Actually keeping a lithium battery a 14.5v for 5 days is very harmful to the battery. It should charge to 14.xx volts and then STOP charging. If your type of lithium batteries have balance boards then leaving them at 14.xx volts for a short period of time (think minutes not days) to balance the cells occasionally is fine but what you are doing will ruin them in a few hundred cycles.

Why not set up a CC/CV charge profile (if able) on your converter/charger and solar controller and be done with it. Not a big fan of these chargers with ďlithiumĒ settings because most of them donít match what is required for a particular lithium battery.
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Old 06-11-2021, 10:16 PM   #34
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Good observations. I don't know what Rod had in mind. The very precise number suggests he's not saying something like charging is too slow to be useful below 13.68V.

I'm headed out for a couple of weeks, but will look into this when I get back. I have the equipment to charge and monitor charging at lower voltages. E.g., I can top-off my battery (14.4V), draw it down to 90%, and apply 13.5V for a few days and watch the current and SOC. The SOC monitor will be reset when I top off so should still be quite accurate during this process.

Not very meaningful, but at this minute, a 300W solar array is charging my 300 Ah Lifeblue at about 6 amps with the battery at 41% SOC (open circuit voltage around 13.1V I'd guess) and the solar charger set to charge to 13.2V and float at 13.2V. The question is what "13.2" means. It's probably rounded up or down and not all that accurate to start with; presumably it's the 0 current float voltage. I've never checked it with a voltmeter. I do know the BMS reads lower than the solar controller at times when they should agree (zero current flow). Though the BMS only outputs three significant figures as well so isn't very meaningful. The BMS does tell me the individual cell voltage to four significant figures so I could add those up. Someday.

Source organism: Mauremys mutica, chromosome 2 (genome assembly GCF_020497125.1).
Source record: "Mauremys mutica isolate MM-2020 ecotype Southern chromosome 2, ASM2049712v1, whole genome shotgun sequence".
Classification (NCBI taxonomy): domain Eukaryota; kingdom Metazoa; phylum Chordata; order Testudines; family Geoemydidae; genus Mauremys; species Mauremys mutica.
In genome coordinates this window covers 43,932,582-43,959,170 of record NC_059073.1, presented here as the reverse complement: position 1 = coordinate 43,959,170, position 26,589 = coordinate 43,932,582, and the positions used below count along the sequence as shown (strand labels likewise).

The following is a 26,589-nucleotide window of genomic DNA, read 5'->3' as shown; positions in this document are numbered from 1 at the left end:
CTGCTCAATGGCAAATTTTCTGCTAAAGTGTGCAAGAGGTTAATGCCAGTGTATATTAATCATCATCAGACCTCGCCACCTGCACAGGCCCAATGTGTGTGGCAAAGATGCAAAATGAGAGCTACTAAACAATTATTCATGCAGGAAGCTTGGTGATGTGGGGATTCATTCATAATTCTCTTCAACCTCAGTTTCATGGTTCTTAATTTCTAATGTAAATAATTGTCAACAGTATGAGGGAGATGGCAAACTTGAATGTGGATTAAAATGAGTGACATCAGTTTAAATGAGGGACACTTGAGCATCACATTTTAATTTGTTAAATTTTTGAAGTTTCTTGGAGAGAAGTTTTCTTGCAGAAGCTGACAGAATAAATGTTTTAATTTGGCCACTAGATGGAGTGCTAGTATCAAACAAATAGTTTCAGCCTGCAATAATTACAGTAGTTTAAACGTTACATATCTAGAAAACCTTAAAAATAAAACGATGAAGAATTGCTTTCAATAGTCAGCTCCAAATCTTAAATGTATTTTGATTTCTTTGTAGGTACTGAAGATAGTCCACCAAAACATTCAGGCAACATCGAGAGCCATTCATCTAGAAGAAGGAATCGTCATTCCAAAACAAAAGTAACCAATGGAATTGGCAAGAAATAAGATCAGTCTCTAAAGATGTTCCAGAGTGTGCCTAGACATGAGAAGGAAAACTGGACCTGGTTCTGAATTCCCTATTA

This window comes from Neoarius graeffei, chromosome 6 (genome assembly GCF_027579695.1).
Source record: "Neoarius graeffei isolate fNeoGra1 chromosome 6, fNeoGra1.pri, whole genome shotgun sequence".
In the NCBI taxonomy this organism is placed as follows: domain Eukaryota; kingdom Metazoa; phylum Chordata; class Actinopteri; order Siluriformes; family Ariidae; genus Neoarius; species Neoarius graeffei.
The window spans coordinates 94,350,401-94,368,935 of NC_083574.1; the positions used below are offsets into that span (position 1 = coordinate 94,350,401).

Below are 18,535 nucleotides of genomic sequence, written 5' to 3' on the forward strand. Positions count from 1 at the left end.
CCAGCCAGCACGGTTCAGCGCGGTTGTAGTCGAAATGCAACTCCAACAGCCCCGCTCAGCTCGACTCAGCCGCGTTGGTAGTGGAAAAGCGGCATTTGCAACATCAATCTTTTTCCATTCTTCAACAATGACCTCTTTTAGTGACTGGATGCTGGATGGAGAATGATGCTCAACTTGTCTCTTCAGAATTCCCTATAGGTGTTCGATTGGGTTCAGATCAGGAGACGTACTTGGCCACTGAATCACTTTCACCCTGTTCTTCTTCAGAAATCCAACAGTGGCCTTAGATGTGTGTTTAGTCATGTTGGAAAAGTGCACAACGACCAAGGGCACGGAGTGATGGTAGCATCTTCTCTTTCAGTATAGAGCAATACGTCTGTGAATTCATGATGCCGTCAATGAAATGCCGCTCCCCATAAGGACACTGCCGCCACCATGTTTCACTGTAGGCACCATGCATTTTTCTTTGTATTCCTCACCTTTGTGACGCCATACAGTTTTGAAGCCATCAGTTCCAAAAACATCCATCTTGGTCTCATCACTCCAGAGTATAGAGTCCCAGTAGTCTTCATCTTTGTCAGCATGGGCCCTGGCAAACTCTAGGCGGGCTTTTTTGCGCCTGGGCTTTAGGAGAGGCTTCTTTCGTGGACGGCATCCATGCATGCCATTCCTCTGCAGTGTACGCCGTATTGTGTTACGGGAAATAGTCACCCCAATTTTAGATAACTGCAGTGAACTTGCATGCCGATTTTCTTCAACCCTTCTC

You might be able to get some general useful information from your tests but without a regulated power supply with dedicated voltage sense leads etc not sure how accurate it will be to one decimal place let alone two. Let us know how things go.
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Old 06-11-2021, 10:52 PM   #35
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You might be able to get some general useful information from your tests but without a regulated power supply with dedicated voltage sense leads etc not sure how accurate it will be to one decimal place let alone two. Let us know how things go.
Should be fine. It's my solar controllers that are a bit vague about what voltage they are providing. For this test I have a WFCO 55 amp converter that won't go into bulk mode at LiFePO4 voltages, so is always in float mode. There's a pot on the control board that lets me adjust the float voltage from 12.X to 14.1 volts. The regulation is fairly tight so it puts out a good bit of current when its open circuit voltage isn't much above the battery voltage. I'll set the open circuit voltage at 13.5V using the Fluke and hook it up to the battery.